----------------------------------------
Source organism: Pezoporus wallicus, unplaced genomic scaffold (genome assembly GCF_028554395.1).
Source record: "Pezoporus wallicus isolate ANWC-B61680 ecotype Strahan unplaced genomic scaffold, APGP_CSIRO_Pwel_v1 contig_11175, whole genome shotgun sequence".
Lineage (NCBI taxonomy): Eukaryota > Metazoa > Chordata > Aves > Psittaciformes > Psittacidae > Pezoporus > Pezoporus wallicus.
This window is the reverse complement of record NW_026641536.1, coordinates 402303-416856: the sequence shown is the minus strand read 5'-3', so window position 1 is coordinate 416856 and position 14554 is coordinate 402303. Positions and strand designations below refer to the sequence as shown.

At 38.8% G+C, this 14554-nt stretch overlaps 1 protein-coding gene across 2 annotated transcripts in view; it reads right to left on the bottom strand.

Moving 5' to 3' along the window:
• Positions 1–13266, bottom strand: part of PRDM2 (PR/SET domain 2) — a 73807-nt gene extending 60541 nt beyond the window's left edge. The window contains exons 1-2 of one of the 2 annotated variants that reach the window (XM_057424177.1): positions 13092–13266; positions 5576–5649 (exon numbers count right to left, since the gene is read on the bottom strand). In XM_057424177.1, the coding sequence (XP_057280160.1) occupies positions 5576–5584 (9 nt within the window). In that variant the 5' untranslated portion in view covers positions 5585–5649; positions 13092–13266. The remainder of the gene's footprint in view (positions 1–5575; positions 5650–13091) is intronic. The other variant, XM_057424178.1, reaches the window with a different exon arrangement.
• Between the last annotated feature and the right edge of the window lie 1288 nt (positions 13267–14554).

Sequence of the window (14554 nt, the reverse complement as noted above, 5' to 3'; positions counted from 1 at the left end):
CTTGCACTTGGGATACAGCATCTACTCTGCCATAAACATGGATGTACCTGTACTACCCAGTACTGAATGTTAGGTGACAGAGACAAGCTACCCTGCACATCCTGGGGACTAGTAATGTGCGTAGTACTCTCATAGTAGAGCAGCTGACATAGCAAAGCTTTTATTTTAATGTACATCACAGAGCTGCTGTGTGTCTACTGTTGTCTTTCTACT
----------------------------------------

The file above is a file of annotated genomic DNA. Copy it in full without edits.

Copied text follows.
Source organism: Pezoporus wallicus, unplaced genomic scaffold (genome assembly GCF_028554395.1).
Source record: "Pezoporus wallicus isolate ANWC-B61680 ecotype Strahan unplaced genomic scaffold, APGP_CSIRO_Pwel_v1 contig_11175, whole genome shotgun sequence".
Lineage (NCBI taxonomy): Eukaryota > Metazoa > Chordata > Aves > Psittaciformes > Psittacidae > Pezoporus > Pezoporus wallicus.
This window is the reverse complement of record NW_026641536.1, coordinates 402303-416856: the sequence shown is the minus strand read 5'-3', so window position 1 is coordinate 416856 and position 14554 is coordinate 402303. Positions and strand designations below refer to the sequence as shown.

At 38.8% G+C, this 14554-nt stretch overlaps 1 protein-coding gene across 2 annotated transcripts in view; it reads right to left on the bottom strand.

Moving 5' to 3' along the window:
• Positions 1–13266, bottom strand: part of PRDM2 (PR/SET domain 2) — a 73807-nt gene extending 60541 nt beyond the window's left edge. The window contains exons 1-2 of one of the 2 annotated variants that reach the window (XM_057424177.1): positions 13092–13266; positions 5576–5649 (exon numbers count right to left, since the gene is read on the bottom strand). In XM_057424177.1, the coding sequence (XP_057280160.1) occupies positions 5576–5584 (9 nt within the window). In that variant the 5' untranslated portion in view covers positions 5585–5649; positions 13092–13266. The remainder of the gene's footprint in view (positions 1–5575; positions 5650–13091) is intronic. The other variant, XM_057424178.1, reaches the window with a different exon arrangement.
• Between the last annotated feature and the right edge of the window lie 1288 nt (positions 13267–14554).

Sequence of the window (14554 nt, the reverse complement as noted above, 5' to 3'; positions counted from 1 at the left end):
CTTGCACTTGGGATACAGCATCTACTCTGCCATAAACATGGATGTACCTGTACTACCCAGTACTGAATGTTAGGTGACAGAGACAAGCTACCCTGCACATCCTGGGGACTAGTAATGTGCGTAGTACTCTCATAGTAGAGCAGCTGACATAGCAAAGCTTTTATTTTAATGTACATCACAGAGCTGCTGTGTGTCTACTGTTGTCTTTCTACT